The MPAA is petitioning the FCC to lard cable television with "selectable output control," a DRM system that allows broadcasters to specify which of your TV devices can decode which shows. With selectable output control, parts of your home theater would go dark as you flipped up and down the dial: this show won't play through your Dolby, that one won't go to your PVR, this one won't go to your DVD recorder, that one won't work with your DTV set. It's the digital TV equivalent of one of those absurd Bond-villain world-domination schemes — the idea that every device that can plug into a TV (including PCs, game consoles, etc) will be designed to shut itself off in the presence of a flag saying, "This device may not receive that program."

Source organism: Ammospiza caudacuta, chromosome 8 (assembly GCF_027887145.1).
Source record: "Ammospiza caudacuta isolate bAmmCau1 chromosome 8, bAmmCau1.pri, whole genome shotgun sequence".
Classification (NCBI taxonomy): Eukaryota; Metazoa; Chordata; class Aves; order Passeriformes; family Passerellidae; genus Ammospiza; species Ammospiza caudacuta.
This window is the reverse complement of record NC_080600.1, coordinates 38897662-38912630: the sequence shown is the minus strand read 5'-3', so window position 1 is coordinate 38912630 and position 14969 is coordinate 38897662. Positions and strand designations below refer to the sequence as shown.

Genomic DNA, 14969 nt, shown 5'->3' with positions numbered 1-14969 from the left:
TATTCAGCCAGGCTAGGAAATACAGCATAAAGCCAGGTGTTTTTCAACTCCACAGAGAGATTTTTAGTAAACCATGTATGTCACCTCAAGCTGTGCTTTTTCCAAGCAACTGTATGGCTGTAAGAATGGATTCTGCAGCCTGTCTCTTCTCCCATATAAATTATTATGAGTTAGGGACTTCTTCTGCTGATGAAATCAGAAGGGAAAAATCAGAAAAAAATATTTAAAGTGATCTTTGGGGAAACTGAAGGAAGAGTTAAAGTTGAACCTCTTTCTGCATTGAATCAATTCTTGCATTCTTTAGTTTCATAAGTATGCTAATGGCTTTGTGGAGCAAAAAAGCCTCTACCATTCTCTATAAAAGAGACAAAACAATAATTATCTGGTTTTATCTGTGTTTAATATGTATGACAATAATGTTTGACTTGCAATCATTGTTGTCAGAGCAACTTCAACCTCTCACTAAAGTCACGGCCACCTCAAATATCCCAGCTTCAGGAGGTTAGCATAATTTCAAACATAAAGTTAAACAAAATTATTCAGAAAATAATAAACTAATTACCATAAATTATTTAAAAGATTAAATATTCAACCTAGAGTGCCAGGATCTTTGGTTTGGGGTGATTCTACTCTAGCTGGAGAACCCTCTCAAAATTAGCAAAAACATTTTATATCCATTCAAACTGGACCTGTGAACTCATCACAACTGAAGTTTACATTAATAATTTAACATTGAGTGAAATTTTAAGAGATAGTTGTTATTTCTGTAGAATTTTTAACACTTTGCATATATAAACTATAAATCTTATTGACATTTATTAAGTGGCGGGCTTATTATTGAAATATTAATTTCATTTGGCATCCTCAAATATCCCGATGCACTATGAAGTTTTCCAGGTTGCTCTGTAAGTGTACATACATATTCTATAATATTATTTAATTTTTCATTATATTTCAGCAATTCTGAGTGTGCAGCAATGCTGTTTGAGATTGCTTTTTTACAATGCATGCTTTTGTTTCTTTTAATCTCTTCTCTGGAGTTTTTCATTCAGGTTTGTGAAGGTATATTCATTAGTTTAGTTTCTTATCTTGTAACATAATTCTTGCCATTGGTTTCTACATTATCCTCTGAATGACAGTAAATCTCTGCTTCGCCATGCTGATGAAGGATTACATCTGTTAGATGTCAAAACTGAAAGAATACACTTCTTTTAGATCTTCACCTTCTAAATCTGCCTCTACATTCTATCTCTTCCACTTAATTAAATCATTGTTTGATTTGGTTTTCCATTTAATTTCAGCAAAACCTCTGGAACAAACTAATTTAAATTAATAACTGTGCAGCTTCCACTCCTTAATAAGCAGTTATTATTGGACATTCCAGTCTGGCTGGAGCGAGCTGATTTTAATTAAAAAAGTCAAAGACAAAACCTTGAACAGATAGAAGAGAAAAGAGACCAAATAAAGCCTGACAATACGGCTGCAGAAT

Previously, the FCC told the MPAA that this was a dumb idea and to get lost, but Hollywood is nothing if not persistent (as is amply demonstrated by the number of Police Academy sequels produced). The Electronic Frontier Foundation has filed some great comments in the docket:
Right now, your consumer electronics are designed by the consumer electronics industry, which reacts to consumer market demand in choosing how to innovate. That consumer-focused approach makes sense. But if the MPAA has its way, however, we'll be well on the way to a world in which every new feature to every home theater product has to be pre-approved by the content industry.